Well, maybe it wasn’t an opera house, but it was somewhere to go for opera beyond your living room. It was festive indeed to join a few hundred diehard aficionados for an actual opera performance, be it a recorded performance that happened in November 2008.
This was however a Bohème for the ages. Music director designate Nicola Luisotti previewing his nine momentous years to come at San Francisco Opera, Piotr Beczala as Rodolfo previewing the Lohengrin he became not so long ago in Bayreuth, Quinn Kelsey as Marcello previewing the Rigoletto he has assumed on the world’s major stages. The Mimi was Angela Gheorghiu in full diva form (on the rebound from having been fired by Lyric Opera of Chicago for skipping rehearsals to visit her then husband Roberto Alagna who was singing at the Met). You can see her as Tosca at the Semperoper this November 28 if you could somehow get to Dresden.
And La Bohème has come a long way too in these twelve years, as is witness the 2019 La Bohème at the Paris Opera where, no longer San Francisco Opera’s kitsch garret, Caffe Momu and snow flurry, it is the astronaut Rodolfo, lost in outer space, who dies, his oxygen supply depleted.
The screen version of this now retired San Francisco Opera production focuses on faces. The musical intimacy that so infused the live performances those many years ago came into a physical intimacy that rendered the heartbreak of these young Bohemians even more apparent. In my review of the 2008 performance I did not recognize the deeply moving contributions of the Musetta of Norah Amsellem, the Colline of Oren Gradus, and the Schaunard of Brian Leerhuber, these excellent portrayals deftly directed by Harry Silverstein.
On the not-so-big screen at San Francisco’s Fort Mason Drive-In we could easily participate in the Act I seduction, Mimi seemingly in full health and happiness, oozing the fun of youth and life on the streets of Paris, we could feel up close the confused, emotional turmoil of the Act III separation, and finally address, full face, the quiet, at first un-noticed by others, death of Mimi. If ever there was a cast to make the La Bohème video this was it.
As it was in Greek theater it is for us in the opera house, dramatic catharsis is a ceremony to be felt by community. And there we were, a couple hundred, socially distanced cars (as if cars socialize), in a parking lot between two old warehouses over the bay (hardly the sculpted seashell of the drive-in theaters of yore), to cathartically transcend the sacrifice of youth. Strangely, unlike recent political rallies, no overt appreciation was shared when the arias were artfully rendered, and finally there was no blaring of our car horns at the end to release the tragic tension we all must have felt.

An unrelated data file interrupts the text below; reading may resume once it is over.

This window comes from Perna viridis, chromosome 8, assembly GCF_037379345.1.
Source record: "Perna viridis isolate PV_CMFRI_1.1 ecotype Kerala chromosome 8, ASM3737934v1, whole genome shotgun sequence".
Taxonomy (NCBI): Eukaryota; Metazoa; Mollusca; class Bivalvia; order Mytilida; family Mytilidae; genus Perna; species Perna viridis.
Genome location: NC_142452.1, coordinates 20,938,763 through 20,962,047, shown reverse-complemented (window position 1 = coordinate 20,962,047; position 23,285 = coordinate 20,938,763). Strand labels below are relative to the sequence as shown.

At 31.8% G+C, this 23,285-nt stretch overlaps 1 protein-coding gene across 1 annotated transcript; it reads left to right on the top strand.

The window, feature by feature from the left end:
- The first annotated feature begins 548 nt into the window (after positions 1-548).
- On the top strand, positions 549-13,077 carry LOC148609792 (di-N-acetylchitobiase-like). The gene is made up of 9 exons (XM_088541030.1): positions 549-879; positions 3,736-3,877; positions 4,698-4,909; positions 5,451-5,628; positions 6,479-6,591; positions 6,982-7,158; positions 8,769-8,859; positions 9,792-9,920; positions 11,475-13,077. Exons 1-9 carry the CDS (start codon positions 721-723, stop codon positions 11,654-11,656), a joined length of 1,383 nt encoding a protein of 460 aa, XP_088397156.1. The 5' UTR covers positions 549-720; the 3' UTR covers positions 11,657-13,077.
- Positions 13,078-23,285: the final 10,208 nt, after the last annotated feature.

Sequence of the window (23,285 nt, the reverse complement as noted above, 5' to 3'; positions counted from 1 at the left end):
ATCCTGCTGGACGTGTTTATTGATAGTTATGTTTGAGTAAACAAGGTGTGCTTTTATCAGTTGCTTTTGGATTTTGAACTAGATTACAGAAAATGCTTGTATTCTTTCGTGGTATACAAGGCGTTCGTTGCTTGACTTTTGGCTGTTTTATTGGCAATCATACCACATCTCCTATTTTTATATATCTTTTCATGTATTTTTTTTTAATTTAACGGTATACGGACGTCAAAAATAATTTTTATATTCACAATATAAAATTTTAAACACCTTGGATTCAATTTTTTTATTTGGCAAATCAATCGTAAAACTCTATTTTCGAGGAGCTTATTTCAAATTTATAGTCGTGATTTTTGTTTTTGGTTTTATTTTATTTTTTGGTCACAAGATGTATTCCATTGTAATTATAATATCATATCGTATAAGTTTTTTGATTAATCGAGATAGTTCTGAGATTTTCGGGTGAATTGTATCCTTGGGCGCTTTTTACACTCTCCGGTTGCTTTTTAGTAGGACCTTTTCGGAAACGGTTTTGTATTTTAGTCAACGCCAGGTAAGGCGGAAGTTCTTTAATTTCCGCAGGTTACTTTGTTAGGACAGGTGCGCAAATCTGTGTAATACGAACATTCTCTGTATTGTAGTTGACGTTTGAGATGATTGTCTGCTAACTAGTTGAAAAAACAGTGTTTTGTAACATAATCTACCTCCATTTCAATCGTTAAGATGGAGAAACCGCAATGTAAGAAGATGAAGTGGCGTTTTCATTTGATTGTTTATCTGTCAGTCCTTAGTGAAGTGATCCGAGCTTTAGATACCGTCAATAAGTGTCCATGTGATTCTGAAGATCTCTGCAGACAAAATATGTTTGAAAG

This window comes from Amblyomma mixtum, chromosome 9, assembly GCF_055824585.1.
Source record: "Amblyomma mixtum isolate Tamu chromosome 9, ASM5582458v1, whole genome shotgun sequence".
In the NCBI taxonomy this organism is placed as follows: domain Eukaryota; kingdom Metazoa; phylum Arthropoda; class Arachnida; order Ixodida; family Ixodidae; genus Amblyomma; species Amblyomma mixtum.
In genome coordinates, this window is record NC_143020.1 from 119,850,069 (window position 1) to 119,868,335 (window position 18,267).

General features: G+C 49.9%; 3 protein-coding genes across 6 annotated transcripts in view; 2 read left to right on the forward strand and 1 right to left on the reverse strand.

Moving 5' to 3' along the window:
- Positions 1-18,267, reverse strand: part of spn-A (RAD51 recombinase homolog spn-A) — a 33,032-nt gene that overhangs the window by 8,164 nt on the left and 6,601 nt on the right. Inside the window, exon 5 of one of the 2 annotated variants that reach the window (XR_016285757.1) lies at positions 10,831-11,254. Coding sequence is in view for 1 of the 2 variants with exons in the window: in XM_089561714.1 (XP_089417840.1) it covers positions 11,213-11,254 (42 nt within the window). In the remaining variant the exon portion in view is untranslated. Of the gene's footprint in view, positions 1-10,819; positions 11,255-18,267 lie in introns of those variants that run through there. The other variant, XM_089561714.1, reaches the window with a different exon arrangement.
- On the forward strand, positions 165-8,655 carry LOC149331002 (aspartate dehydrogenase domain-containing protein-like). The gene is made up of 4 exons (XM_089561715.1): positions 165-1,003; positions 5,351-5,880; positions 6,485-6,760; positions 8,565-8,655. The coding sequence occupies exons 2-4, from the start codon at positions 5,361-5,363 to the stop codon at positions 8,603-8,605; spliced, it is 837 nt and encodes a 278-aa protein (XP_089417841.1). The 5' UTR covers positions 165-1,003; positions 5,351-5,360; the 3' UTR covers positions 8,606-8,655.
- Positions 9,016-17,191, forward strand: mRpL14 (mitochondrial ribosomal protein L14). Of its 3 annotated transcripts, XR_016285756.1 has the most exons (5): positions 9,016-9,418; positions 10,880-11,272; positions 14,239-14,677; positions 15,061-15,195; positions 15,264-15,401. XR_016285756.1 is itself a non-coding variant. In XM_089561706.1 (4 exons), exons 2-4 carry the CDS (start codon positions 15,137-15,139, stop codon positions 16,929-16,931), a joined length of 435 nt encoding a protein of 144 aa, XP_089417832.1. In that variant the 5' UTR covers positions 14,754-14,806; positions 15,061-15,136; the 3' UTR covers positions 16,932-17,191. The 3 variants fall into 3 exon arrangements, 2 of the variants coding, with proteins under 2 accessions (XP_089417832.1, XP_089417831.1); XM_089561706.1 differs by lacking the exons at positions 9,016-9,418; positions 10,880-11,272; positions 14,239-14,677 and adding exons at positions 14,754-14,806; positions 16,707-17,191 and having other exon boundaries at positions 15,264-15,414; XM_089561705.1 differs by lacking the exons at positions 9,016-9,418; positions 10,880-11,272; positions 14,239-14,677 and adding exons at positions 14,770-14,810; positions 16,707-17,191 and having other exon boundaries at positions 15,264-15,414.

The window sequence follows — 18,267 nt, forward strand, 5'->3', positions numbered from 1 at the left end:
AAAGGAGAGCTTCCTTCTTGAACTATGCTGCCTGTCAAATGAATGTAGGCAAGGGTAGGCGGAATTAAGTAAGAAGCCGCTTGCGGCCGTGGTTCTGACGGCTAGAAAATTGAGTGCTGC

We all drove away silently. And more than anything else it was wonderful to have been there.
Not that drive-in movie opera doesn’t have its problems. These days the sound is broadcast on FM to your car radio, the upside is that most cars have rather decent sound systems. Rarely used in our car, the default settings, we learned, favored the bass. While this well supported Mo. Luisotti’s rather frequent emotional surges it came to make them a bit mannered. We will figure out how to adjust the balance for the upcoming Tosca on December 12.
But most troublesome was the faulty broadcast, the sound underlined by a constant rattle that often moved to an instrumental solo, or treble vocal line. We overcame the urge to leave, agreeing to accept the highly distorted sound to be able to watch this superb cast move through Puccini’s masterpiece.
Less troublesome was the fogging of the windshield – it was cold and damp just there by the bay with our heated emotions inside the car. At first, we lowered the windows to clear the fog. When that became untenable, we had to start the car to activate the defroster. In current cars this illuminates lights inside and outside the car creating a visual distraction for the cars around us, akin maybe to someone seated near you in an opera house illuminating their cell phone to check their messages.
MimÏ: Angela Gheorghiu; Rodolfo: Piotr Beczala; Marcello: Quinn Kelsey; Musetta: Norah Amsellem; Colline: Oren Gradus; Schaunard: Brian Leerhuber; Benoit, Alcindoro: Dale Travis; Parpignol: Colby Roberts; Customhouse Sergeant: David Kekuewa; Customhouse Officer: Jere Torkelsen; Prune Vendor: Chester Pidduck. Conductor: Nicola Luisotti. Director: Harry Silverstein. Set Designer: Michael Yeargan. Costumes: Walter Mahonney.
Photo by Terrence McCarthy courtesy of San Francisco Opera.